Princess Titus: 20:11 I raise a eye to everything and I feel like even with my young people, I tell them wrong information all the time because they’ll believe me, and then I teach them how to do their research and your research just ain’t Google. It’s talking to your counterparts, your auntie, your mom, your elders, your homies, seeing what people think about it. Do I trust that they’ll do it? That’s always been my question with politics, like somebody run for office and they say, I’m a do X, Y, and Z, when is the date that I get to go to your review and say he did half of X. I don’t know why that he was doing Y. And is Z coming next year?
When do we get to come back and say? And then sometimes their timelines aren’t even right. We got the 2040 plan. You heard about that? The comprehensive plan for Minneapolis, the 2040 plan?
Interviewer: 20:58 Mm-mm (negative).
Princess Titus: 20:58 So where Minneapolis is going to be in the year 2040. And they have like this hard deadline of when they are done taking feedback. I’m a have to go knock door to door or probably do my community organizing at the two and the fourth to get the real people who are being impacted by the issues out of their trauma. I might have to meet them in their trauma and to get them to the meetings because when you’re done taking feedback you’re going to move this agenda anyway and we’re kind of being written out of it, the way it reads to me. There’s laws. I think there’s not laws, but rules about how it can be written and even the verbiage in there, so play them word games with yourself. Come to the people and ask the people what they need. And if you want them to trust you, cook and eat and talk with them, it brings that family feeling. People tell you what they feel like they want or need. They even hold they selves accountable to it because they can offer. Even if they set up a equal situation, we still in a place where we haven’t dealt with our pain, so could we even capitalize on those opportunities? So do I trust them?
Princess Titus: 22:06 I would say yes because I would want to project that into the future. But I’m always going to have four, five plans in the bag on my own.
Interviewer: 22:13 All right. What part do you feel like you could play in making this community right here on this map more hopeful?
Princess Titus: 22:23 Currently, I’m the founder of a couple of different organizations, Appetite for Change, Standard Edition Women. I sit on the board of Abundant Life and Pretty Girls Club. I’m looking now. Do I sit on the board of the Wedge or South side Family Charter School? And that’s over South and that’s over South. Do I sit on the board of the Council on Black Minnesotans or whatever it’s called now? Where do I position myself to make sure that I’m the only black in the room? Because until there’s that first only black in the room, you don’t get more. We have to be at the table or we on the plate. So that’s the message I carry to make sure that whatever happens happens. We applied for this RECAST funding and we didn’t get it. We applied because there was a gun incident at the block party we threw right here in front of Shiloh. And it was peaceful all day but a young man had a weapon because he was afraid because he’s on Broadway, and he was jumping and singing and it fell, and somebody was injured. And our children never got to unpack that.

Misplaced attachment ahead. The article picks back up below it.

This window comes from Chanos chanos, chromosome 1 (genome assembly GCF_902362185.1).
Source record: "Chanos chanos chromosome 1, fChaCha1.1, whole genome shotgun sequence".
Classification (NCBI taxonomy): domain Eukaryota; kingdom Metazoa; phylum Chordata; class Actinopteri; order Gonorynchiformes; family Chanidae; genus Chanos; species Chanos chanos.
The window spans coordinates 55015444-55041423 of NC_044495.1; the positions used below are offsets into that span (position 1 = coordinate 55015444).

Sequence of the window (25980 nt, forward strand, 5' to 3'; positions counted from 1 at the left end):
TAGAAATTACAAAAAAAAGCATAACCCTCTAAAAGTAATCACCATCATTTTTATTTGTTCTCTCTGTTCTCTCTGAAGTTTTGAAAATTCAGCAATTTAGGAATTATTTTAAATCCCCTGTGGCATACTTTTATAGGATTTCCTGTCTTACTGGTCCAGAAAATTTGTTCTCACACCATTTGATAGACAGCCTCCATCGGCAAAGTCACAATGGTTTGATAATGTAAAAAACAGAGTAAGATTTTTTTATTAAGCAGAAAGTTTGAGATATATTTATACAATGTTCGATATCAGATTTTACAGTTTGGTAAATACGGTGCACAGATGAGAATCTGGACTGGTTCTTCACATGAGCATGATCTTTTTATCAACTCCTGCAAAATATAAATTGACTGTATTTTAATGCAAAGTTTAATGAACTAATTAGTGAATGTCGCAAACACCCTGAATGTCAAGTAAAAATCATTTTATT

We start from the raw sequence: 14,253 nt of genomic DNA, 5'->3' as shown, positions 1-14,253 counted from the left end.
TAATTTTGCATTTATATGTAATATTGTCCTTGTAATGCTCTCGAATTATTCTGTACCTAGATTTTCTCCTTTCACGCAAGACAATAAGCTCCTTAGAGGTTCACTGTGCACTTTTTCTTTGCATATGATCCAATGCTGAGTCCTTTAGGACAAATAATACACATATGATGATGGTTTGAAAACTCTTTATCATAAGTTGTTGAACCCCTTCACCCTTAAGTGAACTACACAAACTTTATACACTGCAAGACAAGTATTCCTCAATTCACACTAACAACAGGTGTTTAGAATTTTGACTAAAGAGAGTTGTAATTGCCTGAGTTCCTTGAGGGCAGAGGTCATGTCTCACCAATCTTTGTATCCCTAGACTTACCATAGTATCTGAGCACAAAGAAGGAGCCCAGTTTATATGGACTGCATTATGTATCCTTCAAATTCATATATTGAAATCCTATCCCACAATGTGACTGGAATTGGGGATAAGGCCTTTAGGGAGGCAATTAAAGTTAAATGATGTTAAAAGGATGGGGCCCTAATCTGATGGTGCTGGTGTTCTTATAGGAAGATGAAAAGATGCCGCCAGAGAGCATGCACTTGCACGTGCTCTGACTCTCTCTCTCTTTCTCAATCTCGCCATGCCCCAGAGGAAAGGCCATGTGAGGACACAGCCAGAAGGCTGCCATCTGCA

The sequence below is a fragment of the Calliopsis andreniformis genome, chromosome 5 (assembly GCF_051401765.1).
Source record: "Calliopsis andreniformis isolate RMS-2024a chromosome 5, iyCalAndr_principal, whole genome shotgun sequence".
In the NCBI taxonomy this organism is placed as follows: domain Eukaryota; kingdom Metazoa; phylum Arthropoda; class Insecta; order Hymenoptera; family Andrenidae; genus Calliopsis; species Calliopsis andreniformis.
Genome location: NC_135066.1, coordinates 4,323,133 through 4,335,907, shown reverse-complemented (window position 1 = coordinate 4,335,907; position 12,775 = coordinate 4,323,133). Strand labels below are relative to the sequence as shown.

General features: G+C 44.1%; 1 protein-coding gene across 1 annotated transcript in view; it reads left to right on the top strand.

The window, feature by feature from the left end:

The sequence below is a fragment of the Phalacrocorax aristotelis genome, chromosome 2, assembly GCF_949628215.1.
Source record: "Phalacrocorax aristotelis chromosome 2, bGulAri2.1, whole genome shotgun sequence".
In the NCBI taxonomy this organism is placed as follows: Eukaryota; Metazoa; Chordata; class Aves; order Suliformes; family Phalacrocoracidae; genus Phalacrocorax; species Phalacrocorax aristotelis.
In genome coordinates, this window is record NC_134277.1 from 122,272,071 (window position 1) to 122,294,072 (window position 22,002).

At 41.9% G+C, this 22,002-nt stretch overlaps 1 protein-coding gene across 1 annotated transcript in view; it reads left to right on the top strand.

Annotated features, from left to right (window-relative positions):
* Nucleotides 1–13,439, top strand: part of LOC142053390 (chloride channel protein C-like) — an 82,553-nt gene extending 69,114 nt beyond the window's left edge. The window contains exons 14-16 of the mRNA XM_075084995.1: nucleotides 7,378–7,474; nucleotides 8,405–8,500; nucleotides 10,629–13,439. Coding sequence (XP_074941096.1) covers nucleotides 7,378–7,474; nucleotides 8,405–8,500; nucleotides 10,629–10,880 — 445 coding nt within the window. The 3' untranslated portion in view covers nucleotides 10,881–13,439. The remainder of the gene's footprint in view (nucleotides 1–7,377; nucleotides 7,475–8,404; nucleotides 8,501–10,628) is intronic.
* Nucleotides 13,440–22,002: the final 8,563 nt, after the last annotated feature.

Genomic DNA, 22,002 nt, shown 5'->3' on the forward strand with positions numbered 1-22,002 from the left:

Princess Titus: 23:22 But the type of youth organization I run is where we found out somebody else got the funding. We just wanted to participate because we knew we all needed healing as well. So even if they didn’t all get chose to tell they story, I would like to ask them some of these same questions. And is this really going to help with the healing? Because this was about trauma, so if it’s about starting a process for the city of Minneapolis, they could fund it and get somebody some programs to run something. That might be cool. I feel like that’s a given, though. That’s what they good for doing, going, yep. We helped you create this situation. Want some money so you can go fix it? We’ll take the money and go fix it.
Princess Titus: 24:06 Wouldn’t you take the money and go fix it?
Interviewer: 24:06 Yeah, I’d rather fix it myself.
Princess Titus: 24:08 But you can fund it. You can make sure I stay in them 13s. Any other questions?
Interviewer: 24:14 I do. Where you get the information about that 2040 thing?
Princess Titus: 24:20 The 2040 com plan? I work with an environmental justice coalition with Sam Grant and James Trice and Roxanne, a couple of hard hitters who do air, water, and land, and Catherine and Micheal Chaney from Project Sweetie Pie. So we had to read the 2040 com plan. It’s 97 areas of interest. It’s just unreadable for me. It’s a lot and they’re accepting feedback, but we’re doing something different. And then even with the accepting feedback, you submit it anonymously and then the city says that they’re not getting feedback from the fifth and fourth ward. How do you know if it’s anonymous? So do I trust them?
Interviewer: 25:00 All right. Thank you for this part. Just because it’s … yeah. So thank you for …
Princess Titus: 25:07 Thank you.